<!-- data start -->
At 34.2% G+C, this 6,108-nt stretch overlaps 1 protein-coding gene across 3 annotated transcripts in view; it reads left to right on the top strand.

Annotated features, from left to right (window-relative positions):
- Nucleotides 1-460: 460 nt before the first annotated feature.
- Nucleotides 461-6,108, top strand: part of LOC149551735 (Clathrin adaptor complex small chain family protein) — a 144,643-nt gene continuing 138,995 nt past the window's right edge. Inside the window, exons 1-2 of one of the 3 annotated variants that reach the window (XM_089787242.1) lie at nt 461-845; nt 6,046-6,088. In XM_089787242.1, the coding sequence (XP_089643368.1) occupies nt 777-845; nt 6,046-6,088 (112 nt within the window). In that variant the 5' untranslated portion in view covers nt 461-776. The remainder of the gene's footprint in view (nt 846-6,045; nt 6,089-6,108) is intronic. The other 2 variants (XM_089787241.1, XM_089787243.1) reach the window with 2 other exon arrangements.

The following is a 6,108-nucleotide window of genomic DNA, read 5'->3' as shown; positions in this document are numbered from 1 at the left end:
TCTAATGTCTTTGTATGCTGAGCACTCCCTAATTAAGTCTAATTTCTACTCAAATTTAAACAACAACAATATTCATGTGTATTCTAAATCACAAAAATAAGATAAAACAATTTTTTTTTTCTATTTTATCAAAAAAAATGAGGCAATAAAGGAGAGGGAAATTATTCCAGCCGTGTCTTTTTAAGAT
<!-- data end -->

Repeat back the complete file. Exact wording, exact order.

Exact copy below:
At 34.2% G+C, this 6,108-nt stretch overlaps 1 protein-coding gene across 3 annotated transcripts in view; it reads left to right on the top strand.

Annotated features, from left to right (window-relative positions):
- Nucleotides 1-460: 460 nt before the first annotated feature.
- Nucleotides 461-6,108, top strand: part of LOC149551735 (Clathrin adaptor complex small chain family protein) — a 144,643-nt gene continuing 138,995 nt past the window's right edge. Inside the window, exons 1-2 of one of the 3 annotated variants that reach the window (XM_089787242.1) lie at nt 461-845; nt 6,046-6,088. In XM_089787242.1, the coding sequence (XP_089643368.1) occupies nt 777-845; nt 6,046-6,088 (112 nt within the window). In that variant the 5' untranslated portion in view covers nt 461-776. The remainder of the gene's footprint in view (nt 846-6,045; nt 6,089-6,108) is intronic. The other 2 variants (XM_089787241.1, XM_089787243.1) reach the window with 2 other exon arrangements.

The following is a 6,108-nucleotide window of genomic DNA, read 5'->3' as shown; positions in this document are numbered from 1 at the left end:
TCTAATGTCTTTGTATGCTGAGCACTCCCTAATTAAGTCTAATTTCTACTCAAATTTAAACAACAACAATATTCATGTGTATTCTAAATCACAAAAATAAGATAAAACAATTTTTTTTTTCTATTTTATCAAAAAAAATGAGGCAATAAAGGAGAGGGAAATTATTCCAGCCGTGTCTTTTTAAGAT